Here are some things that I am thinking about tonight:
The St. Louis Cardinals proved me wrong … again.
I gave up on the Cardinals sometime in the summer, and didn’t believe the team would make it to the playoffs. Even when they made the playoffs, I had no notion that a World Series title was possible.
I am glad to be proven wrong … again.
I say again because the script of the 2011 season is similar, for me, as it was in 2006. That year, I gave up on the championship potential of that group only to be proven wrong in October.
This group had a lot of heart and poise throughout the postseason. I firmly believe that we will be talking about this team, and the comeback, for decades to come. It was a coming out party for David Freese, a long-awaited championship win for Lance Berkman and Arthur Rhodes, and another legacy building moment for Albert Pujols.
Now with the offseason in hand, Pujols is a free agent. I firmly believe that Pujols will be back in St. Louis in February. I can’t see Pujols wanting to be anywhere else, and I can’t see anyone, other than the Angels, really make a major stab at the soon-to-be 32-year-old first baseman.
We’ll soon see. Right now, though, I’m enjoying a championship, and being proven wrong … again.
One of the things that has been on my mind, lately, is the embracing of the occupy movement and the liberal wing of the church. There seems to be an immediate appeal and attraction to the group, just as there is between the Tea Party and some of the conservative bent.
I wonder, though, if it is good for the church to openly embrace political movements such as the occupy movement and Tea Party movement. Once you get beyond the rhetoric, both are ideological movements geared towards the accumulation of more power. Both have attempted, at least through supporters, to use faith as a justification of their political goals and dreams.
When the church seeks to grab power, it weakens its ability to proclaim the truth of the Gospel that transcends both liberal and conservative movements. To identify solely with one group, or one ideology, is really an idolatrous approach to engagement with the world.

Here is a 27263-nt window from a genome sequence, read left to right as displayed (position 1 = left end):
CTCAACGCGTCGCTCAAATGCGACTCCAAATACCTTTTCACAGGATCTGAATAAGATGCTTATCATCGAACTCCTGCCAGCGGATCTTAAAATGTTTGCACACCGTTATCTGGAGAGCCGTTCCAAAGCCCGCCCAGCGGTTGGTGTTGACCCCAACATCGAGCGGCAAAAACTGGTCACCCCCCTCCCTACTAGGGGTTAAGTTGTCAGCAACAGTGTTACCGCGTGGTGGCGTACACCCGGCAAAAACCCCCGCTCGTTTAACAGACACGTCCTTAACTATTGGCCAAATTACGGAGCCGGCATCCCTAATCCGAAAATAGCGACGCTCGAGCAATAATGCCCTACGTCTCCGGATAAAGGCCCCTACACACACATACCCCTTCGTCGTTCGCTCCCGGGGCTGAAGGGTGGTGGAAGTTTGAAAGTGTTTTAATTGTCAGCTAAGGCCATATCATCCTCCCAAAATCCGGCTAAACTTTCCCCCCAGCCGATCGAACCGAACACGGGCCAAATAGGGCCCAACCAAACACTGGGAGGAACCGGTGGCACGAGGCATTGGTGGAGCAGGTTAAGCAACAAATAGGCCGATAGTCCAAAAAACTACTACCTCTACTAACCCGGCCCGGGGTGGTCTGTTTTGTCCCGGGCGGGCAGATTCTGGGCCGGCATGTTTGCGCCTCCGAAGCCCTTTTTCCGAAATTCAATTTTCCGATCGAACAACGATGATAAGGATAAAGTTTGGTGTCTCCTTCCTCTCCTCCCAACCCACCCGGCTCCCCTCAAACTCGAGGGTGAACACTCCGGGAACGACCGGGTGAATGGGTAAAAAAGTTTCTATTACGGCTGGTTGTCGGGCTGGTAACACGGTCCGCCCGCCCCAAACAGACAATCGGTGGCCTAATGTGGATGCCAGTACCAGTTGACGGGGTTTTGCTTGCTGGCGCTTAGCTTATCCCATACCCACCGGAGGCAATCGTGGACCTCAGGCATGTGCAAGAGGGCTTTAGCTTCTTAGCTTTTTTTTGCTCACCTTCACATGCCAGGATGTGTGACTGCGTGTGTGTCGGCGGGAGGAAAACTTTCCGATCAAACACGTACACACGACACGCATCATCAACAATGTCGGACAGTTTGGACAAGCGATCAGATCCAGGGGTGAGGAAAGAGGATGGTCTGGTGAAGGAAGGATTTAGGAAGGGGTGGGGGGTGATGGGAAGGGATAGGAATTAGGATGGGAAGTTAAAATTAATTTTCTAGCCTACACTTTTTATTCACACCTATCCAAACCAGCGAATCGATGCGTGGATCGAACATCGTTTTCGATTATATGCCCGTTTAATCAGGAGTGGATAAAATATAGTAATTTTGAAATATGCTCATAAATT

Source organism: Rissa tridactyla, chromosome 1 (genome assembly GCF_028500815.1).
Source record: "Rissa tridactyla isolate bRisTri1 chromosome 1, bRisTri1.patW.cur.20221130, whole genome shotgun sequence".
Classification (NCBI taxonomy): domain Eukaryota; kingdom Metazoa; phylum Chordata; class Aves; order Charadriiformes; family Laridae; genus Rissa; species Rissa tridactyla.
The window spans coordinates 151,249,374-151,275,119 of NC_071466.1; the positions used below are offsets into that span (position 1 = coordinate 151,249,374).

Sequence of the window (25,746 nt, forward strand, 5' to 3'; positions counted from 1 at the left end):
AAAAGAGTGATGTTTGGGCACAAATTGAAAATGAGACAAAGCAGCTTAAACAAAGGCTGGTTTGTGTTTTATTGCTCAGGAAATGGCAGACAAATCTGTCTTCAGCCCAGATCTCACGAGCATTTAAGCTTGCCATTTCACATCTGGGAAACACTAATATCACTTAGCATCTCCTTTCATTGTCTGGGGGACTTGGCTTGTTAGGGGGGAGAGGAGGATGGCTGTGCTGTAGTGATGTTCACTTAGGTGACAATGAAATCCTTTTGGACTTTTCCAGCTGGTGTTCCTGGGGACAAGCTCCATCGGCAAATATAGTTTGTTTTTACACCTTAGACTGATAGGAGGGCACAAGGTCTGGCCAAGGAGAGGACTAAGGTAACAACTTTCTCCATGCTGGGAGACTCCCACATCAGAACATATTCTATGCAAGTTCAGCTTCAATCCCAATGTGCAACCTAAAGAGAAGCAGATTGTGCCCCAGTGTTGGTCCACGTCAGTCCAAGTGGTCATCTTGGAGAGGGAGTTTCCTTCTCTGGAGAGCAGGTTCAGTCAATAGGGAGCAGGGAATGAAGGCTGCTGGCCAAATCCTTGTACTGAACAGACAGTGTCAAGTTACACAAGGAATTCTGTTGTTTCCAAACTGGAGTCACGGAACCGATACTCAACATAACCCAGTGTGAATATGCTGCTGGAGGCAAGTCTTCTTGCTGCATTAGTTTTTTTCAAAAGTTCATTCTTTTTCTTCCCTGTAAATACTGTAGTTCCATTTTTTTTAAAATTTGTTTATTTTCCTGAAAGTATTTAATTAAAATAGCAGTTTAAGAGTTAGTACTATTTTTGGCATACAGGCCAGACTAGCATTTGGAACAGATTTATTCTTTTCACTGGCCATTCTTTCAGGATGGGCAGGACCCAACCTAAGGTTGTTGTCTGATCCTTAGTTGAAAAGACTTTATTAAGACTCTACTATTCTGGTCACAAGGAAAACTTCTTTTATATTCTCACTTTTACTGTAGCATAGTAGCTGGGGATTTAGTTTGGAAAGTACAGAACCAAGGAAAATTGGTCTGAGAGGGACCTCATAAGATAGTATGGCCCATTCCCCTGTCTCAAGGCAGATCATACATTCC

Because of the over political climate we live in few will understand this concept. They will, instead, operate under the assumption of “I’m right and you’re wrong.” When the church aligns itself with these movements, it becomes nothing more than a partisan expression of the Gospel, even though the Gospel speaks above our political fray. In our attempts to engage the deep issues of the day, we confess that our true god is political power and not serving the true God.
The church has every right to engage politically, but it should not be partisan. It must speak to the wrongs committed by both sides, and not simply say “my side is right, and God agrees.”
I yearn for true Christian engagement. As we enter the 2012 political season, I do not expect to see it from the church, which is in desperate need of leaders who will rise above partisan rhetoric and occupation protests, and offer deep, honest, and humble perspectives on the issues we face.
Maybe, I should do that more.
Finally, I want to offer you a chance to read a great article on a family member, Michael Sobeski, who is playing for the No. 5 Clemson Tigers.